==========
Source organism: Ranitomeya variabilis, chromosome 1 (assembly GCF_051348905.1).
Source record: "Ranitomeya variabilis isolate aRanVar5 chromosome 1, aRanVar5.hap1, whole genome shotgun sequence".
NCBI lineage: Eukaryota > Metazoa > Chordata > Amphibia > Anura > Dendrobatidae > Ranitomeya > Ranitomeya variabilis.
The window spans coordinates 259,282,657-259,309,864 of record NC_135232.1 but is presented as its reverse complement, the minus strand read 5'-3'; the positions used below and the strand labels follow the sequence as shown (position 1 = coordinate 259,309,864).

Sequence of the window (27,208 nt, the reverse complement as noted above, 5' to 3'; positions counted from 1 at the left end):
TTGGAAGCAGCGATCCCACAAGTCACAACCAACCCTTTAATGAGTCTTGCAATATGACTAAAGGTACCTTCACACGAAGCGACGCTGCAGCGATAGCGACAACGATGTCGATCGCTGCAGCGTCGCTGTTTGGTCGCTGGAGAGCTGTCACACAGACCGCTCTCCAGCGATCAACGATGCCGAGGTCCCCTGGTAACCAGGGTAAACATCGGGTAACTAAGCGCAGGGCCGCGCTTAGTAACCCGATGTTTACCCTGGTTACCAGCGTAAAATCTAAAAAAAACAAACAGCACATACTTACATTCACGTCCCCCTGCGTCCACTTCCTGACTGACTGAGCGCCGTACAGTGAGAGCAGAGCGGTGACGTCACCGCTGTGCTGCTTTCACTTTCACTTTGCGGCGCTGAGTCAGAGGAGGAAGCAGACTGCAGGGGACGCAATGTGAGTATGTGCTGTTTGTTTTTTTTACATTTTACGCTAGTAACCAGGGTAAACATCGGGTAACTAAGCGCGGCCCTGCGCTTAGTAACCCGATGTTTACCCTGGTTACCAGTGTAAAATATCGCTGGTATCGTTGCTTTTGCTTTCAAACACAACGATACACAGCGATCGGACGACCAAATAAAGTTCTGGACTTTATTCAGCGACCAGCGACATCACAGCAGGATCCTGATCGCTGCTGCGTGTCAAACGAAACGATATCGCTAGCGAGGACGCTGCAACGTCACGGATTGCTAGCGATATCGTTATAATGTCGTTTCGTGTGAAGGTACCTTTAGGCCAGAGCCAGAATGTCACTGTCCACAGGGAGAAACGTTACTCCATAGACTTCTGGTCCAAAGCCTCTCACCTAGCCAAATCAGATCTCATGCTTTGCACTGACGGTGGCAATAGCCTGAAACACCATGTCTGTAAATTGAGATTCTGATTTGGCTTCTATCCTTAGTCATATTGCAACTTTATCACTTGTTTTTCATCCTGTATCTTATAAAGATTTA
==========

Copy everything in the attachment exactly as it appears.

Source organism: Ranitomeya variabilis, chromosome 1 (assembly GCF_051348905.1).
Source record: "Ranitomeya variabilis isolate aRanVar5 chromosome 1, aRanVar5.hap1, whole genome shotgun sequence".
NCBI lineage: Eukaryota > Metazoa > Chordata > Amphibia > Anura > Dendrobatidae > Ranitomeya > Ranitomeya variabilis.
The window spans coordinates 259,282,657-259,309,864 of record NC_135232.1 but is presented as its reverse complement, the minus strand read 5'-3'; the positions used below and the strand labels follow the sequence as shown (position 1 = coordinate 259,309,864).

Sequence of the window (27,208 nt, the reverse complement as noted above, 5' to 3'; positions counted from 1 at the left end):
TTGGAAGCAGCGATCCCACAAGTCACAACCAACCCTTTAATGAGTCTTGCAATATGACTAAAGGTACCTTCACACGAAGCGACGCTGCAGCGATAGCGACAACGATGTCGATCGCTGCAGCGTCGCTGTTTGGTCGCTGGAGAGCTGTCACACAGACCGCTCTCCAGCGATCAACGATGCCGAGGTCCCCTGGTAACCAGGGTAAACATCGGGTAACTAAGCGCAGGGCCGCGCTTAGTAACCCGATGTTTACCCTGGTTACCAGCGTAAAATCTAAAAAAAACAAACAGCACATACTTACATTCACGTCCCCCTGCGTCCACTTCCTGACTGACTGAGCGCCGTACAGTGAGAGCAGAGCGGTGACGTCACCGCTGTGCTGCTTTCACTTTCACTTTGCGGCGCTGAGTCAGAGGAGGAAGCAGACTGCAGGGGACGCAATGTGAGTATGTGCTGTTTGTTTTTTTTACATTTTACGCTAGTAACCAGGGTAAACATCGGGTAACTAAGCGCGGCCCTGCGCTTAGTAACCCGATGTTTACCCTGGTTACCAGTGTAAAATATCGCTGGTATCGTTGCTTTTGCTTTCAAACACAACGATACACAGCGATCGGACGACCAAATAAAGTTCTGGACTTTATTCAGCGACCAGCGACATCACAGCAGGATCCTGATCGCTGCTGCGTGTCAAACGAAACGATATCGCTAGCGAGGACGCTGCAACGTCACGGATTGCTAGCGATATCGTTATAATGTCGTTTCGTGTGAAGGTACCTTTAGGCCAGAGCCAGAATGTCACTGTCCACAGGGAGAAACGTTACTCCATAGACTTCTGGTCCAAAGCCTCTCACCTAGCCAAATCAGATCTCATGCTTTGCACTGACGGTGGCAATAGCCTGAAACACCATGTCTGTAAATTGAGATTCTGATTTGGCTTCTATCCTTAGTCATATTGCAACTTTATCACTTGTTTTTCATCCTGTATCTTATAAAGATTTA